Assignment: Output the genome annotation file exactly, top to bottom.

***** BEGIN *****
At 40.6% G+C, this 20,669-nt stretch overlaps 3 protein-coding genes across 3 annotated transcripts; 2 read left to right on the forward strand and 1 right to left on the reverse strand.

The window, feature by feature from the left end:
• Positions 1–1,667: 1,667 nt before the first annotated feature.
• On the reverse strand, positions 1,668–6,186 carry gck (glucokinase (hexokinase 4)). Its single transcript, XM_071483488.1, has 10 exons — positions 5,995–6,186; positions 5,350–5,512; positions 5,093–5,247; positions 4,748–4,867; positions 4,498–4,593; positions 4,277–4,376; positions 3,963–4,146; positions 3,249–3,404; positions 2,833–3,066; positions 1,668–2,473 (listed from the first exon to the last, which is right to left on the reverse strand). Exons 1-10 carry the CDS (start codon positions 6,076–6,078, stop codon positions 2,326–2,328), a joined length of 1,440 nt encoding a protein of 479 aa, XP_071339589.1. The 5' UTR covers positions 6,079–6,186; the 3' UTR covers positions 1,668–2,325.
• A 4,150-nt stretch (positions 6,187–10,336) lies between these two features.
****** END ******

At 40.6% G+C, this 20,669-nt stretch overlaps 3 protein-coding genes across 3 annotated transcripts; 2 read left to right on the forward strand and 1 right to left on the reverse strand.

The window, feature by feature from the left end:
• Positions 1–1,667: 1,667 nt before the first annotated feature.
• On the reverse strand, positions 1,668–6,186 carry gck (glucokinase (hexokinase 4)). Its single transcript, XM_071483488.1, has 10 exons — positions 5,995–6,186; positions 5,350–5,512; positions 5,093–5,247; positions 4,748–4,867; positions 4,498–4,593; positions 4,277–4,376; positions 3,963–4,146; positions 3,249–3,404; positions 2,833–3,066; positions 1,668–2,473 (listed from the first exon to the last, which is right to left on the reverse strand). Exons 1-10 carry the CDS (start codon positions 6,076–6,078, stop codon positions 2,326–2,328), a joined length of 1,440 nt encoding a protein of 479 aa, XP_071339589.1. The 5' UTR covers positions 6,079–6,186; the 3' UTR covers positions 1,668–2,325.
• A 4,150-nt stretch (positions 6,187–10,336) lies between these two features.